FAO… Saving Livestock from Starvation
1,073 households 805 tonnes of stock feed for2,981 breading cattle.
Each beneficiary received a total of 805 kg of stock for their breeding cattle and 733 of the beneficiaries were trained in stock feed utilisation.
Tropical Cyclone Idai made landfall in Zimbabwe on 15 March 2019, creating extreme weather with heavy rains. The cyclone caused substantial flooding, leaving 270,000 people in need of humanitarian assistance. As part of the emergency recovery after Cyclone Idai, the World Bank Group unveiled US$72 million to address early and medium-term resilient disaster recovery needs of cyclone-affected people. This intervention is called the Zimbabwe Idai Recovery Project (ZIRP), and is managed by the United Nations Office for Project Services (UNOPS). ZIRP brings together several UN agencies with expertise in different fields working through an integrated approach for greater impact. The agencies working under ZIRP are FAO, IOM, UNICEF, UNOPS, WFP and WHO. FAO is working on restoration of crop and livestock production as well as restoring communal irrigation schemes to support agrarian livelihoods.
Restoring Livestock Production
For Dizzy Maphosa, a 34-year-old woman from Nyerere village in Chipinge, Cyclone Idai left a trail of destruction after an already difficult farming season. For two consecutive years, 2018 and 2019, there was poor rainfall. By September 2019 there were no pastures left, leaving Dizzy and her family fearing for the death of their livestock by starvation.
Searching for solutions
Chibuwe, where Dizzy lives with her family, is naturally hot and is one of the driest regions in the country. Dizzy says they could not just watch as their livestock succumbed: they tried many different ways to save the situation. “I used to go to our field to cut grass in order to make hay to feed the starving livestock. The trip to the field would take me one hour each way. Most of the time I would take three 50kg bags that would last two days, and I would have to make another long trip to the fields. I was also very fearful as we heard that livestock had been attacked by lions from the Save Valley Conservancy. My fear was that our cattle would one day stray into the conservancy in search of grazing land and fall prey to those beasts,” says Dizzy.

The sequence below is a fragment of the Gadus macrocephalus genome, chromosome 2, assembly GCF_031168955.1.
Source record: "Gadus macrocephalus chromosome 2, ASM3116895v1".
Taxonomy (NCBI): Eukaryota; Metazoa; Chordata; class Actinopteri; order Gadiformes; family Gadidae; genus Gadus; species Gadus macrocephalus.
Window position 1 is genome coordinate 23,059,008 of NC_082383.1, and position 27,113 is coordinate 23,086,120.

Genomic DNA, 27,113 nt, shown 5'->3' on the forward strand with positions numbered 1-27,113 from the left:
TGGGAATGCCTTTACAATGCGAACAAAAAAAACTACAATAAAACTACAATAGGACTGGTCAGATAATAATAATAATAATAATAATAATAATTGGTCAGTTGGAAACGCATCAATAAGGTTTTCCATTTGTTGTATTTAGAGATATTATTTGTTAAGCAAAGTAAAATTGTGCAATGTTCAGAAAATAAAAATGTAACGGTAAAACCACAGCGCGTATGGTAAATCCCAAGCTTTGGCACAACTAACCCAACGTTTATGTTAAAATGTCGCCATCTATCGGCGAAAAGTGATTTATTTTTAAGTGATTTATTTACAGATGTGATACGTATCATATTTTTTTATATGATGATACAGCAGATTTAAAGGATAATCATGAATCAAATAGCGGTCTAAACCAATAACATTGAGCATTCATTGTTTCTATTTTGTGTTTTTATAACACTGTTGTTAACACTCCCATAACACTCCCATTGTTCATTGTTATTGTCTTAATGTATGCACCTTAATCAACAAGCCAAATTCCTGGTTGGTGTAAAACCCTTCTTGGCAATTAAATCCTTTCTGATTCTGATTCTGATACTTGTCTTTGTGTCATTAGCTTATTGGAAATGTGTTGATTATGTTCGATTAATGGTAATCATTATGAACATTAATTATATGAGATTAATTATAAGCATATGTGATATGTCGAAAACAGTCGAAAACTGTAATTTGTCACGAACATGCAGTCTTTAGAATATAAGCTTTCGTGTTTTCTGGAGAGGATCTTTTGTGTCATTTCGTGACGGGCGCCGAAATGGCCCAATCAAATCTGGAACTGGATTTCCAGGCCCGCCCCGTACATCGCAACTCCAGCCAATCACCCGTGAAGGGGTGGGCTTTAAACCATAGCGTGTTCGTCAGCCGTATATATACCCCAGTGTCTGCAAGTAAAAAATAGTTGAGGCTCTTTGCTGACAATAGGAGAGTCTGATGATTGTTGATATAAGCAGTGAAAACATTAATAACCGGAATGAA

Supporting the most vulnerable
Through the ZIRP, FAO aims to restore livestock production of people affected by Cyclone Idai. A community-based participatory approach was used to select project beneficiaries. At the village level farmers took the lead in ranking and selecting each other according to vulnerability criteria which included: vulnerable livestock farmers affected by the cyclone, farmers with grazing areas affected by the cyclone, farmers owning 2-8 animals, farmers who lost some of their cattle during the cyclone, female-headed households, child-headed households, chronically ill people and people living with disabilities were prioritized.
Rebuilding lives and livelihoods
Each beneficiary received a total of 750 kg of stock feed complemented by training on proper stock feed utilization. “In December, together with some of the villagers we managed to get assistance for our livestock. We received 15 bags of 50kg pen fattening feed for five herd of cattle. It was as if ZIRP had seen all our futile and desperate efforts of trying to save our herd of cattle. They came at the right time as we were slowly losing hope,” says Dizzy.
“Feeding cattle using the stock feed we received under ZIRP has brought about many changes to our cattle. We feared that we would not be able to get enough draught animal power, when the 2019 – 2020 farming season started as the cattle were so thin they would not be able to draw a plough. However, after getting the stock feed, we saw massive changes and those animals could easily draw a plough, something I had not imagined,” she adds.
Close to 3,000 animals benefited from the stock feed. This had immense benefits for the 1073 households targeted by the project. Some households saw an increase in herd size due to improved calving rates, increased milk production leading to improved nutrition, especially of the children under five and improved market prizes for the households who sold their cattle there by enhancing household income.